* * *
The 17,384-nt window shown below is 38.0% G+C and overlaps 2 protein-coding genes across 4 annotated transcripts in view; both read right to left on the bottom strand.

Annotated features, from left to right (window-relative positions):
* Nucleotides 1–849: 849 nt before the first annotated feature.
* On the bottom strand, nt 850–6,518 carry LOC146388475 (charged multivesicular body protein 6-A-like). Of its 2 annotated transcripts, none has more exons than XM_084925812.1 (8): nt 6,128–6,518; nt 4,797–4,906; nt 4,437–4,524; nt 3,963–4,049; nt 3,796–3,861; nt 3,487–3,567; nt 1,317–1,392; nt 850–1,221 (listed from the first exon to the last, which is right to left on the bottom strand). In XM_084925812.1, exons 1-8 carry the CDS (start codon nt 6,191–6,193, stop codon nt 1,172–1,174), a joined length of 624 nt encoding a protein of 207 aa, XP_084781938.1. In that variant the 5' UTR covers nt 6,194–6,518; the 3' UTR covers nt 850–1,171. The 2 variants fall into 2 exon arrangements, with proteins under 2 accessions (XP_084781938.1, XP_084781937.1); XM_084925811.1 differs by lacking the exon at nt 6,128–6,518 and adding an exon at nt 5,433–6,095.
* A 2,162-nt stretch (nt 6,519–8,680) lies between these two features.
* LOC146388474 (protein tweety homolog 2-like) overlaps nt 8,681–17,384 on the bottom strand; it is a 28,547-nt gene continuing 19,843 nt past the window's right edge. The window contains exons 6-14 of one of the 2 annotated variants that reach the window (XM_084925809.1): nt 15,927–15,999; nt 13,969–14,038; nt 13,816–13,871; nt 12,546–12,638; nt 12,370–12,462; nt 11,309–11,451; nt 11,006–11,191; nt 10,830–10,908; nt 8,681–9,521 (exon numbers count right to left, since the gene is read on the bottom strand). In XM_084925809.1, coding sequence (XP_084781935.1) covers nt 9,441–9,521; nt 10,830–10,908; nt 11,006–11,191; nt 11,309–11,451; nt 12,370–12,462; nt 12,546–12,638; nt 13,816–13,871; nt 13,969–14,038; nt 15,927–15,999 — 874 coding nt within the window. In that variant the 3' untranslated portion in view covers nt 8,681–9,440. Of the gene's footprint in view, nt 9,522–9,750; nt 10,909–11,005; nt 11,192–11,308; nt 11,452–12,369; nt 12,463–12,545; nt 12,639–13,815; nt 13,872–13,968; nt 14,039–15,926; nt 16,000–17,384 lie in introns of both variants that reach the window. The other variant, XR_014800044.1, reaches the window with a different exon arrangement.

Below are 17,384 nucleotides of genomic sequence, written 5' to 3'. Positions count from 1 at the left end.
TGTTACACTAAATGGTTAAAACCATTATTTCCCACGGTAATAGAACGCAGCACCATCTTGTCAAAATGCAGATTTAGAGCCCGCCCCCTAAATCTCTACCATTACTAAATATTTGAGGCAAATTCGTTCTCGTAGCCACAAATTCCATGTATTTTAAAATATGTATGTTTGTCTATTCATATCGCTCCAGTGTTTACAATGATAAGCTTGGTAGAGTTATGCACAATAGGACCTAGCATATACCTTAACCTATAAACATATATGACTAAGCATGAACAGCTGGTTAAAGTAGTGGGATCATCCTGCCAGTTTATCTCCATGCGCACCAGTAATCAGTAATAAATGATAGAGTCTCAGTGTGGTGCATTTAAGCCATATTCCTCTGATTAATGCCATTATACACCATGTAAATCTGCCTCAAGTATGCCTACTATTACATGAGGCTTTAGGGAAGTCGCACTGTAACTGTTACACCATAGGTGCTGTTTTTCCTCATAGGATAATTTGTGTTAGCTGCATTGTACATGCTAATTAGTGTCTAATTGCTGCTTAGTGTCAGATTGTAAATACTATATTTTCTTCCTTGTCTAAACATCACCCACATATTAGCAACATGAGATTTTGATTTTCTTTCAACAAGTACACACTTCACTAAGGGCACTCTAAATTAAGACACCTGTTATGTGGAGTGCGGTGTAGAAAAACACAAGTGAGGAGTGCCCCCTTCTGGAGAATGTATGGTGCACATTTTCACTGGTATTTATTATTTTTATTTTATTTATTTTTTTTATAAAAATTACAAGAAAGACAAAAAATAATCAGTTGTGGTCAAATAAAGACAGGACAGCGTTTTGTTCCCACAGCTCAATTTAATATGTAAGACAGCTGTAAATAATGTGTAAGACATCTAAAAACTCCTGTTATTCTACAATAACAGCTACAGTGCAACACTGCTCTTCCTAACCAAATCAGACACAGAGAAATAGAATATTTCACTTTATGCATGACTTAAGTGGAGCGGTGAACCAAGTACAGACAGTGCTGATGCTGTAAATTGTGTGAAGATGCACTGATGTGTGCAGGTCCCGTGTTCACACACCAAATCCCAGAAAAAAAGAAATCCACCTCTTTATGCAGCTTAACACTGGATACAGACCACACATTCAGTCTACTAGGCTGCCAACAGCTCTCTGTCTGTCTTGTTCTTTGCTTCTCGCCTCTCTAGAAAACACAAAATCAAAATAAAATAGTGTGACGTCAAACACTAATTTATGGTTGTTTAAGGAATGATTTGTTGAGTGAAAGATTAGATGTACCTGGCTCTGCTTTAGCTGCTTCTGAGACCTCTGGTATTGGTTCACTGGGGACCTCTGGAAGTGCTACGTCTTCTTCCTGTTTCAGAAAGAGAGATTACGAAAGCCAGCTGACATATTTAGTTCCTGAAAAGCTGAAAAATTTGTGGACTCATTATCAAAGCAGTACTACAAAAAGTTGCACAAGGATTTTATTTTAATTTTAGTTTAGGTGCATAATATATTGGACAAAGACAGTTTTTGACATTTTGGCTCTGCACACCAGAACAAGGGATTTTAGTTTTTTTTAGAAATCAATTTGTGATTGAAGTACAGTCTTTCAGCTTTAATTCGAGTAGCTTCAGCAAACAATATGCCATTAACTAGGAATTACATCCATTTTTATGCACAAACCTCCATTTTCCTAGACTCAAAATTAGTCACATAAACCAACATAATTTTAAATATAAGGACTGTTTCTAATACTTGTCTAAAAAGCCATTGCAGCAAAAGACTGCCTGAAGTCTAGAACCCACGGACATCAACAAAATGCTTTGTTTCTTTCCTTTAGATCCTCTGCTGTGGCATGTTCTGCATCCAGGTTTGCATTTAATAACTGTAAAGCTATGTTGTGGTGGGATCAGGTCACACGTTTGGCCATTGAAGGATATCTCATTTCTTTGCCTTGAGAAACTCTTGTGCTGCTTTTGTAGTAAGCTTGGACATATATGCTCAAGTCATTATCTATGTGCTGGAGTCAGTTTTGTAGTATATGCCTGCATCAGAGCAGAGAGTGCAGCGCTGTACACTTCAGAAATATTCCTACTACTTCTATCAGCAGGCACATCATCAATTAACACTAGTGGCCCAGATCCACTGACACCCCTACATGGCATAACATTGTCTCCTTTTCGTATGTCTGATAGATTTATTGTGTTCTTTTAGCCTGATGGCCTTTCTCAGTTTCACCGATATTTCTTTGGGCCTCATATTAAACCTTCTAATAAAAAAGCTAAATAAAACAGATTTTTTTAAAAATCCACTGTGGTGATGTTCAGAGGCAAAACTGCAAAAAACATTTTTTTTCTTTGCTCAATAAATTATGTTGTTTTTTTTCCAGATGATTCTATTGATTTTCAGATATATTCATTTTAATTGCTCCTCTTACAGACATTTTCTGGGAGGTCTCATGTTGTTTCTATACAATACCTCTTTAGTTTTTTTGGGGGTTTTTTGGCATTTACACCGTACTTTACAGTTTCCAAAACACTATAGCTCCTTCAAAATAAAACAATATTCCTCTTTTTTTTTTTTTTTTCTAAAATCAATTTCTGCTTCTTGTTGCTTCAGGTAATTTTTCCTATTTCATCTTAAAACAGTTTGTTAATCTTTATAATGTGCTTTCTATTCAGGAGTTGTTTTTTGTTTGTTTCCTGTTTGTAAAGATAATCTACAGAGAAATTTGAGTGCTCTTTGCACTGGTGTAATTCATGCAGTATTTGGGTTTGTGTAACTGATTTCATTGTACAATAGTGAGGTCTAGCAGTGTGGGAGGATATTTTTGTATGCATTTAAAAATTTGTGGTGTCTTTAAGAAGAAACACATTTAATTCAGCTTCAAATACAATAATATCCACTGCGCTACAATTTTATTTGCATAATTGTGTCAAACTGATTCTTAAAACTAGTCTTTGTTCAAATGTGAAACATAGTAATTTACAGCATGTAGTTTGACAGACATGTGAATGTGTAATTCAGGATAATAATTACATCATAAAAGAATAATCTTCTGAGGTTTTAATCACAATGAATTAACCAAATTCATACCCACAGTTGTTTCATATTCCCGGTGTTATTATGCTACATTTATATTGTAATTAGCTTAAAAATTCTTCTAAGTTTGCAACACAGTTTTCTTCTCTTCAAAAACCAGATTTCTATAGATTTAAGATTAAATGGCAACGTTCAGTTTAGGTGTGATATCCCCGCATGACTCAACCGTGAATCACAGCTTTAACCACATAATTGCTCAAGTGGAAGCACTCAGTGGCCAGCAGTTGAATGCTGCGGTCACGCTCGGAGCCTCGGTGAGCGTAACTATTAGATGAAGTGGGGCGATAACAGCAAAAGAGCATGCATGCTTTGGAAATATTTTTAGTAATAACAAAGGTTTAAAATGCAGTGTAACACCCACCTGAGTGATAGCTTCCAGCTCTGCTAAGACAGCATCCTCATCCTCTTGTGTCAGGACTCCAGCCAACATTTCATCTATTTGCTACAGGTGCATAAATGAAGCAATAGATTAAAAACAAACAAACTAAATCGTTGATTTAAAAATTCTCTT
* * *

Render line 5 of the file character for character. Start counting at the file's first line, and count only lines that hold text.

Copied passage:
* A 2,162-nt stretch (nt 6,519–8,680) lies between these two features.